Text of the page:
I am the mother of two sons, almost 3 and almost 5 (I didn’t plan well – I have 2 birthdays, a wedding anniversary and Christmas all in the next 3 months). #familyplanningfail
When I was younger and hubby and child-free I always wanted three children – two boys then a girl. I actually didn’t much focus on the husband aspect, given that I always knew it was easier to fall pregnant than to find a male to want to spend the rest of my life with. Fortunately for all involved I found one (in hindsight single-motherhood is not something to opt into if given a choice). I imagined that the two older boys would be the protector of their younger sister – pseudo-bodyguards of a sort.
So life goes on, meet lovely man, fall pregnant, have son, get married, fall pregnant, have another son. Second son not a sleeper, little high maintenance and within 6-8 weeks I turn to husband and say ‘you need a referral to a surgeon, get that thing snipped – we are not going again’.
There was NO argument.
And I wonder sometimes how I’d cope with a third child (answer: I would but probably not well) and especially a girl. I’ve been a girl. It’s tough. I’m glad I don’t have to raise one. In wanting sons perhaps I remain blissfully ignorant about what it takes to raise boys. I probably thought it was a little like husbands and dogs – keep them fed and rub their tummy occasionally.
Whatever awaits me, I know it isn’t as easy as that – I’ve read Steve Biddulph’s ‘Manhood’ (and there is another book about raising sons given to me by my mother-in-law somewhere – she must think I need the help). I have the usual fears about boys and their increased penchant for risk – fast cars, faster women but overall I am loving the boy mothering. Here’s why:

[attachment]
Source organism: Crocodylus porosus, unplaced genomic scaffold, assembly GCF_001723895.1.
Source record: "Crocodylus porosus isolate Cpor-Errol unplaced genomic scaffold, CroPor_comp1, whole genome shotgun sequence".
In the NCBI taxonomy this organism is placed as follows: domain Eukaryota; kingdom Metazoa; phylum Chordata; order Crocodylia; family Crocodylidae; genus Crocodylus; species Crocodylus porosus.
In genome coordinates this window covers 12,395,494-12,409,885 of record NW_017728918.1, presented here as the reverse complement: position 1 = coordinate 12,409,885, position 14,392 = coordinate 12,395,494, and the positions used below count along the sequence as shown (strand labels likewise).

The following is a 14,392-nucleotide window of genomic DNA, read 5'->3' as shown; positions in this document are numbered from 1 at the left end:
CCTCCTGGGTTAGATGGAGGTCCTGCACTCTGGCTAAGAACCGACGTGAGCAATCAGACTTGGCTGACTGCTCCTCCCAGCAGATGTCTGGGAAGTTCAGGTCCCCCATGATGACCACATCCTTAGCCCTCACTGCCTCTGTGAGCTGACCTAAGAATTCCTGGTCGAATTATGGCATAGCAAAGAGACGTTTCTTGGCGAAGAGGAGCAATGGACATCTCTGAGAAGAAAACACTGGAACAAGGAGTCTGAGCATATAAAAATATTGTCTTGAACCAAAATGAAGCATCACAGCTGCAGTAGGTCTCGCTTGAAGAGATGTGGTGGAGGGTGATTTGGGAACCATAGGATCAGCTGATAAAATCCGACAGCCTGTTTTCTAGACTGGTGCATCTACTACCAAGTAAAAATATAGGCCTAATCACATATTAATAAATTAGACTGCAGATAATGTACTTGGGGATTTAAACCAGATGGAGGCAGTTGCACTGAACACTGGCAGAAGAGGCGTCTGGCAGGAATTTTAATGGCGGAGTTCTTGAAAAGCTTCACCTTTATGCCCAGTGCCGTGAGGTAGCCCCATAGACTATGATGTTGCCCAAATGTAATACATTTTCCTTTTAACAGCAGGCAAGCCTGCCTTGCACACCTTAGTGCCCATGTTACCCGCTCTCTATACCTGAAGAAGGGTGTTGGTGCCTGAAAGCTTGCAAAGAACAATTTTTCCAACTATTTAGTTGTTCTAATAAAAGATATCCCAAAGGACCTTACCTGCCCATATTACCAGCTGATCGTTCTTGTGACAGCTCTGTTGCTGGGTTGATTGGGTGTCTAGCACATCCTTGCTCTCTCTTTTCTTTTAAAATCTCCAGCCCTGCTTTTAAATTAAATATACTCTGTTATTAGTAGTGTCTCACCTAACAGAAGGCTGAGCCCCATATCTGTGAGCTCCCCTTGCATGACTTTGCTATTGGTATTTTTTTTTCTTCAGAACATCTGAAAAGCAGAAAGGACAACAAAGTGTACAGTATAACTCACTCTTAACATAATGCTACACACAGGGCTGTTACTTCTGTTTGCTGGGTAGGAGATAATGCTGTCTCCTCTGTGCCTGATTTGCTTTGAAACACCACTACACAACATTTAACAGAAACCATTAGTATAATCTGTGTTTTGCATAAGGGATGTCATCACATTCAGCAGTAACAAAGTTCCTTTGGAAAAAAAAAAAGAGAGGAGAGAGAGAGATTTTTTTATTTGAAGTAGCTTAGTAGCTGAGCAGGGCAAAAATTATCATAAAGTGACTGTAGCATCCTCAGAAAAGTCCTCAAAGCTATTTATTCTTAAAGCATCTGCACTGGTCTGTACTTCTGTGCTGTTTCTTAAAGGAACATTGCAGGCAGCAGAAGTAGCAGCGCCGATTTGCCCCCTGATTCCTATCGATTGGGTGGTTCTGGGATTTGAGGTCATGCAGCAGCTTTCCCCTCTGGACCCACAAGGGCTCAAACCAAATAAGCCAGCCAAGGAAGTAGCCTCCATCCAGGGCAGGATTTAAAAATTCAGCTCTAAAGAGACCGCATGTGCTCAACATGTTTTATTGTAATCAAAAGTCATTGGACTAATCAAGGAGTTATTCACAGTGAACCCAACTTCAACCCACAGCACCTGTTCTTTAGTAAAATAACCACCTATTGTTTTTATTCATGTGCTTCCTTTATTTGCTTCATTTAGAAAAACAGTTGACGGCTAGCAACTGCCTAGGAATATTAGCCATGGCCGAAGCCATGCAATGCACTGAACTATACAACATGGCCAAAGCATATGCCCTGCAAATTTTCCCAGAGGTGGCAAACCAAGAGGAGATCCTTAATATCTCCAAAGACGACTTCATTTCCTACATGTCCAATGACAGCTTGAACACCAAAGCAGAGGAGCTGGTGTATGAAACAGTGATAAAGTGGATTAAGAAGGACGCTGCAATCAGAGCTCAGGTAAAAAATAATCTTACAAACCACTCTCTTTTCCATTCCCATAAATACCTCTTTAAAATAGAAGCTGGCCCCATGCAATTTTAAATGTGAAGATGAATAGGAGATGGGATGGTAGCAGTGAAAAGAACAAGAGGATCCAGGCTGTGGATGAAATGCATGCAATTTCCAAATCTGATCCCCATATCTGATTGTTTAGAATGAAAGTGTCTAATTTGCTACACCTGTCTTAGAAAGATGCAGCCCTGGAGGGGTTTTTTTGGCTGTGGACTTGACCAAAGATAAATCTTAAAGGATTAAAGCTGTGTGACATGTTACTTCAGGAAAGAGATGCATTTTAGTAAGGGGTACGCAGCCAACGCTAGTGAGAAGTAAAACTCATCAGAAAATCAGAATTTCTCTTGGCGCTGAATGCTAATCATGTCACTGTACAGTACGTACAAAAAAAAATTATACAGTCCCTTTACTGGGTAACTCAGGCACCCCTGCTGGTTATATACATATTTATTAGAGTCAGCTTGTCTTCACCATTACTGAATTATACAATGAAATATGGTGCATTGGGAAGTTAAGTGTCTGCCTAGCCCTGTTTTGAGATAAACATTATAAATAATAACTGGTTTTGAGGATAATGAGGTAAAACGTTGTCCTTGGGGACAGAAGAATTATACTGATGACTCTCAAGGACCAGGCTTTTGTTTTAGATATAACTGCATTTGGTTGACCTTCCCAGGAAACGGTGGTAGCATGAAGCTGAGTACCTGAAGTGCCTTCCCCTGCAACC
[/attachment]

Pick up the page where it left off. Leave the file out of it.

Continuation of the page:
• I’m the special one in our family. The only one without a ‘doodle’. Thankfully they haven’t asked for a name for what I do have, they just point at my absence (I could write a whole feminist essay on this quoting all the relevant French theorists, but I can’t be arsed). I am the ‘other’ but am happy with it in this instance.
• I get to show them and teach them about the right way to treat women. Politely and respectfully. I will soon teach them that diamonds are the answer to every problem.
• They like being physical – running, jumping, lifting, wrestling, playing in mud – they make full use of the bodies they are given and are sensible risk takers.
• They’re extremely happy in their own skin. Mostly naked. Sadly most of the funny things they do is when they’re naked which means I can’t share it with their family over the www because one or the other of us could be arrested.
• They have good imaginations – they ‘fish’ off the top of the rainwater tank – not into the tank which is fully enclosed, please don’t send DOCS.
• They don’t panic or get too frightened of anything. The other month our property caught fire, slowly moving up the hill. While the Rural Fire Service put out the fire, my boys were demanding crumpets with honey and the making of a Thomas the Tank Engine track. If two fire trucks and 8 firefighters don’t get their attention I’m not sure what will. But we don’t have any nightmares.
• They’re just as happy to get a $2 Hot Wheels car as anything else. Cheaper and healthier than lollies – although slightly more difficult to pass through the digestive system
• They like to ‘help’. No #1 son thinks he’s old enough to work the microwave and the electric frying pan. No #2 son thinks he has the knife skills of a Japanese Tepanyaki chef. However, he also loves to clean the toilet with the toilet brush (score 1 for Mum!). Turns out Toilet Duck isn’t a childproof bottle.
For all the arguments, roughing up and aggressiveness that can sometimes be the life of boys, I wouldn’t change it for the world. Seeing the gentleness of my boys with each other and with their friends, and for all the cuddles, kisses and raspberries on my tummy – for all this I am a grateful boy-mother.